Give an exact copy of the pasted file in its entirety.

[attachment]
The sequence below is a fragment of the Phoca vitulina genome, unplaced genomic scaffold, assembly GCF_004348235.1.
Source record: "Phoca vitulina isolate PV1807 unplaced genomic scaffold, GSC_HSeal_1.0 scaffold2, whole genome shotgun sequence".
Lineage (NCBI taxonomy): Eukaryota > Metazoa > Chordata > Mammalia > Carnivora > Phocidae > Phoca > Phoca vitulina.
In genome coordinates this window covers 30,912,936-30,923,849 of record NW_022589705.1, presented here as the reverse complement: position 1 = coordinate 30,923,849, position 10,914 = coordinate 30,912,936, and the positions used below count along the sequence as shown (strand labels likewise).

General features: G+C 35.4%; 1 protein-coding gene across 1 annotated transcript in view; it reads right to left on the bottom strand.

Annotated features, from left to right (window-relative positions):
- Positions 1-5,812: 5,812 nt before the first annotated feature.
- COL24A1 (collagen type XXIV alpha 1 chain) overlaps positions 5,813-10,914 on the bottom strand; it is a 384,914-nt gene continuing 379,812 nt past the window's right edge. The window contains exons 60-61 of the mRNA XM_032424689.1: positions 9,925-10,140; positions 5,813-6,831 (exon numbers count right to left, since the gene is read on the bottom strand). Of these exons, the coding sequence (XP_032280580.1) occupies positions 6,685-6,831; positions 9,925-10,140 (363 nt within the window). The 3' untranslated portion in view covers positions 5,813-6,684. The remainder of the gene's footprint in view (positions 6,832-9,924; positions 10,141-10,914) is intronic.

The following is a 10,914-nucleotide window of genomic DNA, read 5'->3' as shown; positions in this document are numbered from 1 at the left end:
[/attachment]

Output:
The sequence below is a fragment of the Phoca vitulina genome, unplaced genomic scaffold, assembly GCF_004348235.1.
Source record: "Phoca vitulina isolate PV1807 unplaced genomic scaffold, GSC_HSeal_1.0 scaffold2, whole genome shotgun sequence".
Lineage (NCBI taxonomy): Eukaryota > Metazoa > Chordata > Mammalia > Carnivora > Phocidae > Phoca > Phoca vitulina.
In genome coordinates this window covers 30,912,936-30,923,849 of record NW_022589705.1, presented here as the reverse complement: position 1 = coordinate 30,923,849, position 10,914 = coordinate 30,912,936, and the positions used below count along the sequence as shown (strand labels likewise).

General features: G+C 35.4%; 1 protein-coding gene across 1 annotated transcript in view; it reads right to left on the bottom strand.

Annotated features, from left to right (window-relative positions):
- Positions 1-5,812: 5,812 nt before the first annotated feature.
- COL24A1 (collagen type XXIV alpha 1 chain) overlaps positions 5,813-10,914 on the bottom strand; it is a 384,914-nt gene continuing 379,812 nt past the window's right edge. The window contains exons 60-61 of the mRNA XM_032424689.1: positions 9,925-10,140; positions 5,813-6,831 (exon numbers count right to left, since the gene is read on the bottom strand). Of these exons, the coding sequence (XP_032280580.1) occupies positions 6,685-6,831; positions 9,925-10,140 (363 nt within the window). The 3' untranslated portion in view covers positions 5,813-6,684. The remainder of the gene's footprint in view (positions 6,832-9,924; positions 10,141-10,914) is intronic.

The following is a 10,914-nucleotide window of genomic DNA, read 5'->3' as shown; positions in this document are numbered from 1 at the left end: